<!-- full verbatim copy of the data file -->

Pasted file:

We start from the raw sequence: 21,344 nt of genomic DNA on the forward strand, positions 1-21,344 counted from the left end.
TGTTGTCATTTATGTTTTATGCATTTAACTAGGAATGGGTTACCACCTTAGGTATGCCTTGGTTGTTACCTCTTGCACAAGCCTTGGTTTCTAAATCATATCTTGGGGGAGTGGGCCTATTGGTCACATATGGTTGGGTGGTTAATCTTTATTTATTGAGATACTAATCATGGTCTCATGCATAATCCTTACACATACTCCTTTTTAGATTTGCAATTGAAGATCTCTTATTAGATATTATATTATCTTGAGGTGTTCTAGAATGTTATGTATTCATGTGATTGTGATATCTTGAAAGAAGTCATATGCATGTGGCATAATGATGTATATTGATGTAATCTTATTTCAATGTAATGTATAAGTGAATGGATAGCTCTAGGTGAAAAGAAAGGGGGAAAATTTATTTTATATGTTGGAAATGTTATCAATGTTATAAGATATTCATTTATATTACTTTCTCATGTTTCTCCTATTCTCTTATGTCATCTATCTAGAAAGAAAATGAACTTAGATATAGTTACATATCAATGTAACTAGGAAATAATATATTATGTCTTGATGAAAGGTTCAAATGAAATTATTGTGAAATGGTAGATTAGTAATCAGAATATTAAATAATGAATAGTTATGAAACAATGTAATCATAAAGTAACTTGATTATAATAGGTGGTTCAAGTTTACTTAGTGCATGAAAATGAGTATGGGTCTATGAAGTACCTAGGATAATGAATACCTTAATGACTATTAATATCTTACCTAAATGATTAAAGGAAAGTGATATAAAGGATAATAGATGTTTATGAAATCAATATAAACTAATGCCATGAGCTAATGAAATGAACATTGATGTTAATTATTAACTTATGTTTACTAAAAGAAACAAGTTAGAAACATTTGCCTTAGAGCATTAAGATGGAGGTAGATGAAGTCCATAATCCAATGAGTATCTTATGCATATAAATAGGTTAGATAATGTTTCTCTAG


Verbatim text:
We start from the raw sequence: 21,344 nt of genomic DNA on the forward strand, positions 1-21,344 counted from the left end.
TGTTGTCATTTATGTTTTATGCATTTAACTAGGAATGGGTTACCACCTTAGGTATGCCTTGGTTGTTACCTCTTGCACAAGCCTTGGTTTCTAAATCATATCTTGGGGGAGTGGGCCTATTGGTCACATATGGTTGGGTGGTTAATCTTTATTTATTGAGATACTAATCATGGTCTCATGCATAATCCTTACACATACTCCTTTTTAGATTTGCAATTGAAGATCTCTTATTAGATATTATATTATCTTGAGGTGTTCTAGAATGTTATGTATTCATGTGATTGTGATATCTTGAAAGAAGTCATATGCATGTGGCATAATGATGTATATTGATGTAATCTTATTTCAATGTAATGTATAAGTGAATGGATAGCTCTAGGTGAAAAGAAAGGGGGAAAATTTATTTTATATGTTGGAAATGTTATCAATGTTATAAGATATTCATTTATATTACTTTCTCATGTTTCTCCTATTCTCTTATGTCATCTATCTAGAAAGAAAATGAACTTAGATATAGTTACATATCAATGTAACTAGGAAATAATATATTATGTCTTGATGAAAGGTTCAAATGAAATTATTGTGAAATGGTAGATTAGTAATCAGAATATTAAATAATGAATAGTTATGAAACAATGTAATCATAAAGTAACTTGATTATAATAGGTGGTTCAAGTTTACTTAGTGCATGAAAATGAGTATGGGTCTATGAAGTACCTAGGATAATGAATACCTTAATGACTATTAATATCTTACCTAAATGATTAAAGGAAAGTGATATAAAGGATAATAGATGTTTATGAAATCAATATAAACTAATGCCATGAGCTAATGAAATGAACATTGATGTTAATTATTAACTTATGTTTACTAAAAGAAACAAGTTAGAAACATTTGCCTTAGAGCATTAAGATGGAGGTAGATGAAGTCCATAATCCAATGAGTATCTTATGCATATAAATAGGTTAGATAATGTTTCTCTAG